People are very visually oriented. We look at things and evaluate based upon what we see. If something is visually appealing, we tend to look longer and explore more deeply. The converse is also true, if something is not visually appealing, we tend to look away — or, on the web, click away — and look elsewhere.
Photos and other visuals either help tell your story or get in the way of your story; however, they are rarely neutral in effect. Take, for example, the way Apple has designed their products over the last few years. They could have chosen to simply create a functional product that does all we want, but they understood that users wanted something that was visually appealing as well. Their success with their laptops, iMacs, iPhones and iPads is due not simply to great technology, but also to the elegance of design.
Apple makes us want to use their products by the way they design not only the physical product but the interface itself. Their attention to design details is also evident on their website. It is clean, crisp and relates very well to the type of products they are selling. And they do this primarily through images and video that reinforce this message.
The graphics you use on your site need to be carefully thought through and used in a way that communicates your corporate message. Look at your website graphics with a critical eye. Do they convey your message well? Do they look as if they were designed to work together to tell your story?
“Design is not just what it looks like and feels like. Design is how it works.”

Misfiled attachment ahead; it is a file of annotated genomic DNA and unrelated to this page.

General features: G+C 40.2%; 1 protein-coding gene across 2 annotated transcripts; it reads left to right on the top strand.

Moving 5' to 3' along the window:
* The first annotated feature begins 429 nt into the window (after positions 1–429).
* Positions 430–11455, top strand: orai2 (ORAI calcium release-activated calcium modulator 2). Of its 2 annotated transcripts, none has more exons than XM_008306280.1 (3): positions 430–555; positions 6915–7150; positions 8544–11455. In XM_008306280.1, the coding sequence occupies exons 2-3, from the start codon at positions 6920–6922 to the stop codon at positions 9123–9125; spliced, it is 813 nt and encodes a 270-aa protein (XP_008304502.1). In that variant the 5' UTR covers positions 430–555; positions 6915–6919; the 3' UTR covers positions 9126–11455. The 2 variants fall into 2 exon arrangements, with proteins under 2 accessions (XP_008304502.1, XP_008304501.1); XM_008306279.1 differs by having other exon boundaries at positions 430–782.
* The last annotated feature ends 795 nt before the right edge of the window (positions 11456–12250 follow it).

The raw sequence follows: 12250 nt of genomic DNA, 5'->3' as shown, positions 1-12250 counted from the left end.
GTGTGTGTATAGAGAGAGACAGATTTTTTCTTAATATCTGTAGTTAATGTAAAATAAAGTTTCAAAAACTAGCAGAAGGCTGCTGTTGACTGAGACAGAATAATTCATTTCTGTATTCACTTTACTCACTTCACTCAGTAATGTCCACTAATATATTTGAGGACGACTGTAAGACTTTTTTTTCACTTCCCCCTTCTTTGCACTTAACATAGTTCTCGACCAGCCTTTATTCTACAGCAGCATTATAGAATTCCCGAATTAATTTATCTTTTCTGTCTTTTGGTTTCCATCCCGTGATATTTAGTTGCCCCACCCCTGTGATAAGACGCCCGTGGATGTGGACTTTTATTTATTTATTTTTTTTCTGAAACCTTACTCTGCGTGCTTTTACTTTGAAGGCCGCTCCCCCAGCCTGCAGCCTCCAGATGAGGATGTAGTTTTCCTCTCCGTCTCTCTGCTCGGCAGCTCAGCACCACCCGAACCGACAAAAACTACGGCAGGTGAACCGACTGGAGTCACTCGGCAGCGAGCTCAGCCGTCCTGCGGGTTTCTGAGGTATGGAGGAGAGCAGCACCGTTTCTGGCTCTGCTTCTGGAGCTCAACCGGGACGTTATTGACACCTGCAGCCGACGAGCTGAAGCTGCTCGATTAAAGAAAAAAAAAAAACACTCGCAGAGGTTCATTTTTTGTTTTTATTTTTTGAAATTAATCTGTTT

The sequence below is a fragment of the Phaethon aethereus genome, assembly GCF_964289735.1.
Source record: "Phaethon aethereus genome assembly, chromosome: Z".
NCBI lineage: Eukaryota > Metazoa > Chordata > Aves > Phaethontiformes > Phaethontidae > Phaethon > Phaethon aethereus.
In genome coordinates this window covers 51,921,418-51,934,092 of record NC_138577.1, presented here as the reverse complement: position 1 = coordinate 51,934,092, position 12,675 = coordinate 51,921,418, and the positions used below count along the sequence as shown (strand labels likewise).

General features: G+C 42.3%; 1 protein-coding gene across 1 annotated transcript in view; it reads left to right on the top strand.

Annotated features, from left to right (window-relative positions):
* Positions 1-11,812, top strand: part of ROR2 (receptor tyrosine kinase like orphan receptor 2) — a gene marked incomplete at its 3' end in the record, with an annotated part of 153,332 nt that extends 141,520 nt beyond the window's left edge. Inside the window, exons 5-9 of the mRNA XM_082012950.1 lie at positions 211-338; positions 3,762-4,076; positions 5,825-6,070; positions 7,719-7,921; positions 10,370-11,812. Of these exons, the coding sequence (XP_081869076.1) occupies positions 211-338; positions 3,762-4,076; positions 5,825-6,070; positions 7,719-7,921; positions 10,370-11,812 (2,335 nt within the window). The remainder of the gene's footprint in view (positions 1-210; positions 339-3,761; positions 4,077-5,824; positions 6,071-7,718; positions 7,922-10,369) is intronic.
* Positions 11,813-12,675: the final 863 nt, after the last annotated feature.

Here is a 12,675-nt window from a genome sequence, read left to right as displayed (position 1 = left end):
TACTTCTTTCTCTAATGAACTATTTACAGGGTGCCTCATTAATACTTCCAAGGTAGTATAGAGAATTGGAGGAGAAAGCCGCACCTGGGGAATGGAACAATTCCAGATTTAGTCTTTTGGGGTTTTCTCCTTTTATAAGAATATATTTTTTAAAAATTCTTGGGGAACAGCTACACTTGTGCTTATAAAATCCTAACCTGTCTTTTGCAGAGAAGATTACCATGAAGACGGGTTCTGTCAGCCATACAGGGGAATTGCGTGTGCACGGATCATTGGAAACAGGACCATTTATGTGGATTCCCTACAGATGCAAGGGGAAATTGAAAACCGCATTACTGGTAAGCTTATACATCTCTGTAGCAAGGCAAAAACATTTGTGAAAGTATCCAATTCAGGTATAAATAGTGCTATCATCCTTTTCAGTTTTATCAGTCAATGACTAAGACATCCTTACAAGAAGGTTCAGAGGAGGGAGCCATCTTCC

— Steve Jobs
The above quote by Steve Jobs is also true of your website. Your site should never simply be a series of connected pages, but it should be a story that is told through your design and invites the visitor to explore your site, your products and your services in more detail.
What does this mean? In the product images below, what are your eyes drawn to? They are drawn to the photo displayed on the products, not the products themselves. The products could have been displayed without an image, but then they lose some of their appeal, don’t they? Similarly, your images on your site need to be more than simply a photo, but a photo, an image, that conveys what you do and how you work, to use Jobs’ words.
The graphics, the photos and other images on your site create an immediate impression for the visitor. The key question is, “What kind of impression do they create”?
Is the impression one of professionalism? Of credibility? Of attention to detail? If so, they are likely to stay on your site and explore other pages on your site.
What is being referred to here is what is known as “bounce rate”, or the percentage of those who visit your site and leave after seeing only one page of your site.
Generally speaking, a bounce rate in the range of 26 to 40 percent is excellent, 41 to 55 percent is roughly average, and 56 to 70 percent is higher than average. While 25% bounce rate may seem high, it is actually quite good, given the way people surf the web. The closer you can bring your bounce rate to 25%, the more successful your site will be. And your photos and other images can play a critical role in this regard.
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